"Questions about whether design is necessary or affordable are quite beside the point: design is inevitable. The alternative to good design is bad design, not no design at all. Everyone makes design decisions all the time without realizing it – like Moliere’s M. Jourdain who discovered he had been speaking prose all his life – and good design is simply the result of making these decisions consciously, at the right state, and in consultation with others as the need arises." – Douglas Martin
I'm heading to New York City for Fashion Week in a couple days, courtesy of Brizo Faucet. Many of this year's "Blogger 19", as well as those fortunate to have been invited to this event in the past, have been addressing the relationship of faucets and fashion, since inevitably we all get that question "What do faucets have to do with fashion?" when we announce we're going to this event. And typically the bloggers have elaborated on the relationship of fashion designer Jason Wu with Brizo to answer this, and how Jason has been able to apply his talents in both arenas. But I'd like to go beyond fashion and faucets to discuss design in general.
(image via brandacadabra)
design: (from Merriam Webster)
- to conceive and plan out in the mind <he designed the perfect crime>
- to have as a purpose : intend <she designed to excel in her studies>
- to devise for a specific function or end <a book designed primarily as a college textbook>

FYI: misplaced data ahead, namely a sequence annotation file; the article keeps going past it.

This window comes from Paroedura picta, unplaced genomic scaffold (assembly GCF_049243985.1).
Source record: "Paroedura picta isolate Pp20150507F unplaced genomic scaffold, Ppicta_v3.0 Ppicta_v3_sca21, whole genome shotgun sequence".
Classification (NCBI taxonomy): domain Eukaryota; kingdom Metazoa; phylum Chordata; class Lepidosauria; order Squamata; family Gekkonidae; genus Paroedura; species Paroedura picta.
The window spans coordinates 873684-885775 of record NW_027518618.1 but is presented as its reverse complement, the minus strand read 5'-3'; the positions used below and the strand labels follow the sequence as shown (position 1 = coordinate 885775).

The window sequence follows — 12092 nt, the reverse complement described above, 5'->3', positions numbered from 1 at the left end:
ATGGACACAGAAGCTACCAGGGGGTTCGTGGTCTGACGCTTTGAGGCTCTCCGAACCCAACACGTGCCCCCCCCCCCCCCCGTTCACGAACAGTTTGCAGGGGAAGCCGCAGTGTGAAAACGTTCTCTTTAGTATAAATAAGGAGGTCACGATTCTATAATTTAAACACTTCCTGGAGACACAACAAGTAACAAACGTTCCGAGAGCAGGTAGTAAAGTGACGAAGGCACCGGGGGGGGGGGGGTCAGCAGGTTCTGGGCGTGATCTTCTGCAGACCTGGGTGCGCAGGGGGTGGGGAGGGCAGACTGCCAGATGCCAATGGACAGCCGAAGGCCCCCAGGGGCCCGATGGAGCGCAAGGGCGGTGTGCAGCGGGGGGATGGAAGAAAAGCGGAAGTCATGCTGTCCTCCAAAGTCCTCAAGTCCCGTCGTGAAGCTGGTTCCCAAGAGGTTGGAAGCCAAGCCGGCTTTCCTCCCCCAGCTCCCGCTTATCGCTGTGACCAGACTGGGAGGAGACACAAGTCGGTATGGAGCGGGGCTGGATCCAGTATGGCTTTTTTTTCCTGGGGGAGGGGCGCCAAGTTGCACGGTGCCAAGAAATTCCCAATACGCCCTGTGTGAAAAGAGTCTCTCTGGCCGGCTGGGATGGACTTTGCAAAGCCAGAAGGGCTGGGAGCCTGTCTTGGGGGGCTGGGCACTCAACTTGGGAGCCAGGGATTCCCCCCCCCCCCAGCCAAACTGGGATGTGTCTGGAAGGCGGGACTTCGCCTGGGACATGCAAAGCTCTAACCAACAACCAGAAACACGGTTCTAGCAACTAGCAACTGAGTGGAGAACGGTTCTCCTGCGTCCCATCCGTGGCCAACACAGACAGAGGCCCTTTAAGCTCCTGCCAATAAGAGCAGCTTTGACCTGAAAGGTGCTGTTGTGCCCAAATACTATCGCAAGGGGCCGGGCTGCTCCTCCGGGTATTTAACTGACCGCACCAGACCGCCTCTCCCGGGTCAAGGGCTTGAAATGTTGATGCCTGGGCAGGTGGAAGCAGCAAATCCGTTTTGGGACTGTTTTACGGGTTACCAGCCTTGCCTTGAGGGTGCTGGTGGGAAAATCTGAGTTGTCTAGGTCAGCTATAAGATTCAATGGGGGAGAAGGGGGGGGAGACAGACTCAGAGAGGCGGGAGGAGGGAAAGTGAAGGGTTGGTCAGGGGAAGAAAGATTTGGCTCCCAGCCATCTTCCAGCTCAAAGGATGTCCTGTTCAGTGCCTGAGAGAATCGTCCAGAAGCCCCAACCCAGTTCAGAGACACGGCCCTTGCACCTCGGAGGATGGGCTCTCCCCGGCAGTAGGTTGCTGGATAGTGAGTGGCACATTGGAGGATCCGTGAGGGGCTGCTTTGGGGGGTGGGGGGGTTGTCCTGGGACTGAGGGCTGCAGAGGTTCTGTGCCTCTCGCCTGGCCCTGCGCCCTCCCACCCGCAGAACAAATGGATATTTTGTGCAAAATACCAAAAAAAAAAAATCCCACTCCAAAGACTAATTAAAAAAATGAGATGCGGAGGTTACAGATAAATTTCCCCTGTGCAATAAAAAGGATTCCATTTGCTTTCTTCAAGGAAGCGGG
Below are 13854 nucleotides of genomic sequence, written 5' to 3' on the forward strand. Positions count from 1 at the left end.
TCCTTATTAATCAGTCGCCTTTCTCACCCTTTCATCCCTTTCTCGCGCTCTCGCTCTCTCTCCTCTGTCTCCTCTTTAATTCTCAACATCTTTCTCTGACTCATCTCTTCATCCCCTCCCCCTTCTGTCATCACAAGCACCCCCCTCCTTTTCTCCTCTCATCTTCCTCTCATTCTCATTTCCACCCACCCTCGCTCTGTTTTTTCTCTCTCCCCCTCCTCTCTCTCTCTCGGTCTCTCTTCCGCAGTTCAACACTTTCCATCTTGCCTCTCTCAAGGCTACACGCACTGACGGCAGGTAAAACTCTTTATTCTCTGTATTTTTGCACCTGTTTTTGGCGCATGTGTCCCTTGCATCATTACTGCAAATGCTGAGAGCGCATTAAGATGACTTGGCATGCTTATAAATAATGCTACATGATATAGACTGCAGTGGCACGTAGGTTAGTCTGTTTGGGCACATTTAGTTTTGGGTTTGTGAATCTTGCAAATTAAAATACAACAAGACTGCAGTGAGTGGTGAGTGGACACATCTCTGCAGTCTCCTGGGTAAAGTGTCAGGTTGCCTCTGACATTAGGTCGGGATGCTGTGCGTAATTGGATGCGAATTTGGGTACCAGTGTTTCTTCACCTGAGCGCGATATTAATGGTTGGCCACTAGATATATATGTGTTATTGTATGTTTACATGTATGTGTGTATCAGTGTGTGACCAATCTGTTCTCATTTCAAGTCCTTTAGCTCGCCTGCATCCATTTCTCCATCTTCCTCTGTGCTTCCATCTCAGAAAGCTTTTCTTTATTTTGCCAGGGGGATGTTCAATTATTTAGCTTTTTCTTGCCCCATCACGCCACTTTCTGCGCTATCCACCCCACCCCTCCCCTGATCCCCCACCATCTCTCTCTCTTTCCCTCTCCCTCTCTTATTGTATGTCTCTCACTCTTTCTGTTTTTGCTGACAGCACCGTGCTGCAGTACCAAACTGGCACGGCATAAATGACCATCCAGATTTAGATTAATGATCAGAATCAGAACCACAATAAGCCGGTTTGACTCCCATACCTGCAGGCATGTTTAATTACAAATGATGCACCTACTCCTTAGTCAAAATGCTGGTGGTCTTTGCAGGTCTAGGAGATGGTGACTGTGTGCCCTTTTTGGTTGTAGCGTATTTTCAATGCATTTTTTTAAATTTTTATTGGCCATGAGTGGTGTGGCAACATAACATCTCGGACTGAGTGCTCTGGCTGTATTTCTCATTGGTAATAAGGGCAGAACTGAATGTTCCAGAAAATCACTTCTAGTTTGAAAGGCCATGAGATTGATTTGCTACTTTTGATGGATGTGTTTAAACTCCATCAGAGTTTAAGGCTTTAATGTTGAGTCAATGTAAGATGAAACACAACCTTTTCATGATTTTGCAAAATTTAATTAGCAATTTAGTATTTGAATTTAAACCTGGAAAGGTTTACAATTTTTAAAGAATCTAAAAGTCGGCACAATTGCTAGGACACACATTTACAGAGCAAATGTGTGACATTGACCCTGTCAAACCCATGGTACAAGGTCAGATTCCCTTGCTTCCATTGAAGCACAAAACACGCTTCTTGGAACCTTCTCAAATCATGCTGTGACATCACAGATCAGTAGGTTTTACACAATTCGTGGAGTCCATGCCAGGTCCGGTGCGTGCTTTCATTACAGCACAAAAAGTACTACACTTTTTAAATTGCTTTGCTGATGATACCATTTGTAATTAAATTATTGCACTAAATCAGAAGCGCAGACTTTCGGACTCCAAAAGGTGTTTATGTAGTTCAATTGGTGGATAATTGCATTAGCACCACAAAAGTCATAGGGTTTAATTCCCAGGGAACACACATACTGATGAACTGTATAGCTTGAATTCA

- to create, fashion, execute, or construct according to plan
What is design? Design is EVERYWHERE! From nature to homes to automobiles to words to graphics to clothing to common everyday items... as the quote above says, there is no such thing as "no design" - it exists in all areas, and we all do it, regardless of whether we call it a career or not. WE ALL DESIGN. Maybe we do it without thinking about it, or maybe we torment over it for days. It's still design.
So if we all do it, why are some people considered professionals in design? Though some people are more creative than others, there's more to it than that. Design professionals have a better understanding of the process of design, a process which is a design in itself. I love this deconstructed sentence from ytiffanie, using a quote from John Heskett's book, "Design: A Very Short Introduction":
Yes, it's confusing, but essentially the point is that design is an idea and a process as much as it is a final product. The final product won't be anything without the correct process in place to get there. Good designers understand this and study this and dedicate their lives to it, regardless of what they are designing.
And that, in a nutshell, is what faucets and fashion have in common.
(For those who think I'm not philosophical enough, there's an intriguing and much more in-depth article on the definition of design at echo enduring blog.)